Rubio: OK for parents to teach 'multiple theories' on Earth's age

Sen. Marco Rubio (R-Fla.) says he's not certain whether the planet was created by God in seven days or in "seven actual eras" — telling GQ magazine it's up to parents to teach their children either a faith-based history of Earth or a scientific one. 

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In a wide-ranging interview with the men's publication, Rubio refused to be pinned down about his personal views on the Earth's creation, calling it "one of the great mysteries" of life. 

"I'm not a scientist, man. I can tell you what recorded history says, I can tell you what the Bible says, but I think that's a dispute amongst theologians and I think it has nothing to do with the gross domestic product or economic growth of the United States," Rubio told GQ when asked how old he thinks the Earth is. 

"I think the age of the universe has zero to do with how our economy is going to grow. I'm not a scientist. I don't think I'm qualified to answer a question like that." 

Rubio said there are multiple theories about the planet's age. 

"At the end of the day, I think there are multiple theories out there on how the universe was created and I think this is a country where people should have the opportunity to teach them all," Rubio said.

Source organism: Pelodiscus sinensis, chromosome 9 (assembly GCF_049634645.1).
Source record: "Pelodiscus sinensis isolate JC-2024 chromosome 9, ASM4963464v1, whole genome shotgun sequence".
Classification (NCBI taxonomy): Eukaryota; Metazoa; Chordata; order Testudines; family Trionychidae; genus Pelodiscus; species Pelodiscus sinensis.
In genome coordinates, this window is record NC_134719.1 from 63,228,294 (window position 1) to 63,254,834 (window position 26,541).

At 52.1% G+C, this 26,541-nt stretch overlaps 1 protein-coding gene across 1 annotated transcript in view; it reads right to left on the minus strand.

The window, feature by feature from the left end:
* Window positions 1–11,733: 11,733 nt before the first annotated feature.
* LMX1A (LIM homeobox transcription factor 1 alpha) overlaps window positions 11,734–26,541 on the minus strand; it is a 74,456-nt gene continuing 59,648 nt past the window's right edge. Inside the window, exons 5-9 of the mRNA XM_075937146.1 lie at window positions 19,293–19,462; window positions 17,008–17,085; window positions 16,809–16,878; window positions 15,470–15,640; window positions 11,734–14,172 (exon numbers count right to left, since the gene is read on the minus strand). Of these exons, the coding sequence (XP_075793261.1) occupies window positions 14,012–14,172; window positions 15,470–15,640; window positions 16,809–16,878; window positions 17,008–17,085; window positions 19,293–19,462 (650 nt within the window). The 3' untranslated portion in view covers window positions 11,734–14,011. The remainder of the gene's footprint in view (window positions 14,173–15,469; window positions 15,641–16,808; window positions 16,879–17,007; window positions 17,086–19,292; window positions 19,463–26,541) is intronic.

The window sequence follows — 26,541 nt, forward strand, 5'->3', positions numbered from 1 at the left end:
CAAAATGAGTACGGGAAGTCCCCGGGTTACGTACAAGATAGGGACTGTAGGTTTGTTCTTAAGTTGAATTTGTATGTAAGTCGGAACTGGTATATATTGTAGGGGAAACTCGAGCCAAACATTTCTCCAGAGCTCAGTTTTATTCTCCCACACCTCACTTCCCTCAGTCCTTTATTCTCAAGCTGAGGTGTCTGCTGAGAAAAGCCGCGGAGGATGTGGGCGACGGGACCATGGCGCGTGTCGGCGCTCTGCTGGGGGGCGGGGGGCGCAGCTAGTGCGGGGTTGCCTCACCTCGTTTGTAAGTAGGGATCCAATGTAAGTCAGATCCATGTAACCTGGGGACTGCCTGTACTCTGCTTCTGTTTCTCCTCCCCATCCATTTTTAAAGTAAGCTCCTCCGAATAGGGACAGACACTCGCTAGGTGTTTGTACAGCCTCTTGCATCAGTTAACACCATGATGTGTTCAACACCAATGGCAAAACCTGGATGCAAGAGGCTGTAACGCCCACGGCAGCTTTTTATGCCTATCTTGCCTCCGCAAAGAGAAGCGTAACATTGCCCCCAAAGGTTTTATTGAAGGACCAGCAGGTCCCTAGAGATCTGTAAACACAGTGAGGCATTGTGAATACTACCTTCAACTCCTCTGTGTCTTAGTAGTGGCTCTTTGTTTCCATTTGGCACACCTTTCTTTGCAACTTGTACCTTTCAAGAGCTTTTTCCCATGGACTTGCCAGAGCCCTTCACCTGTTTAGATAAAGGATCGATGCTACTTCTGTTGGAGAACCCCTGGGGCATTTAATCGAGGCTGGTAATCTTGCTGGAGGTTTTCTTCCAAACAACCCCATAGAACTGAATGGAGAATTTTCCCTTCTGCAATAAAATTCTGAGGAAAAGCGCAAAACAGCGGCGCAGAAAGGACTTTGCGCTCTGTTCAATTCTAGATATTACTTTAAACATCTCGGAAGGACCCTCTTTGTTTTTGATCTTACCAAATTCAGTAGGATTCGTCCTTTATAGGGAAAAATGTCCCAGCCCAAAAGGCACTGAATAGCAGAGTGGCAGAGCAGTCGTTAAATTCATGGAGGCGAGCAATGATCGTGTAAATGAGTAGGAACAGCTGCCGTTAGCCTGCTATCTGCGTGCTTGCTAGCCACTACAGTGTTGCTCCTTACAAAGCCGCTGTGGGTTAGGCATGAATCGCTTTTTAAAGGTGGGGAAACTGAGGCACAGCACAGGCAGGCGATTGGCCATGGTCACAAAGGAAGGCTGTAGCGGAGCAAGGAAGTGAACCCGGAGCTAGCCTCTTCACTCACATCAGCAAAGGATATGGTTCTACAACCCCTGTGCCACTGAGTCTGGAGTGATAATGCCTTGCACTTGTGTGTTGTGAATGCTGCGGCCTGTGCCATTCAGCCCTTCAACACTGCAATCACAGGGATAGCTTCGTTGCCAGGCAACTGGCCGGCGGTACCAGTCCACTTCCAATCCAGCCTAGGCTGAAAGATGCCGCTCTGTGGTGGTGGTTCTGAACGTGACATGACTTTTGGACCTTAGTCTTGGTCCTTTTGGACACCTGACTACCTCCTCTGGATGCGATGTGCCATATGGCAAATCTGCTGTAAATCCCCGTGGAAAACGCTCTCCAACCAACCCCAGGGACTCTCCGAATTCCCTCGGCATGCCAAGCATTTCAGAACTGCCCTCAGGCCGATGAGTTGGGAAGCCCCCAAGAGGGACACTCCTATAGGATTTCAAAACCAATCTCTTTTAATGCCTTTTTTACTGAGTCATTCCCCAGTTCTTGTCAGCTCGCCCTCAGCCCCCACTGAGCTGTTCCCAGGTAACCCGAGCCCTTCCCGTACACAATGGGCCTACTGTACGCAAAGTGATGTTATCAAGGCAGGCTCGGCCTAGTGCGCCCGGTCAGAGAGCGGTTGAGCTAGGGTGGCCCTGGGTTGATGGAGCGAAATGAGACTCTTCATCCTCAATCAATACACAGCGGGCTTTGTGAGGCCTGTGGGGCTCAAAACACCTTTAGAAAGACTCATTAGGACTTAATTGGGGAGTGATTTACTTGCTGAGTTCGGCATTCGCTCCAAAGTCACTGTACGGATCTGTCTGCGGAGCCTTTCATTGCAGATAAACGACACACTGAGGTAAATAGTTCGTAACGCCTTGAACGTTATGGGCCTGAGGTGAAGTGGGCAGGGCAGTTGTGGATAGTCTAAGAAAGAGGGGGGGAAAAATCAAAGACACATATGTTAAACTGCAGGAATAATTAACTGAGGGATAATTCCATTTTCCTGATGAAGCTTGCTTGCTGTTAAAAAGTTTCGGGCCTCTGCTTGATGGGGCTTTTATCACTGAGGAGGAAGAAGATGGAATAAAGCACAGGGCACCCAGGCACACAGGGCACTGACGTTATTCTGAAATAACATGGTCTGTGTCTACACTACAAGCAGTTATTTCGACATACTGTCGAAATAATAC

"I think parents should be able to teach their kids what their faith says, what science says. Whether the Earth was created in seven days, or seven actual eras, I'm not sure we'll ever be able to answer that. It's one of the great mysteries."

In October, Rep. Paul Broun (R-Ga.) said that he believed the planet is "about 9,000 years old" and was "created in six days." 

Broun also said that evolution and the Big Bang theory were "lies straight from the pit of hell." 

Broun's comments sparked strong criticism and a petition was started to remove him from the House Science, Space, and Technology Committee.

Rubio's interview with GQ is likely to fuel talk that Rubio is positioning himself for a presidential run in 2016. Many expect him to take a lead role as Republicans try to work toward a deal on immigration reform and win back Hispanic voters who went overwhelmingly for President Obama in this year's election.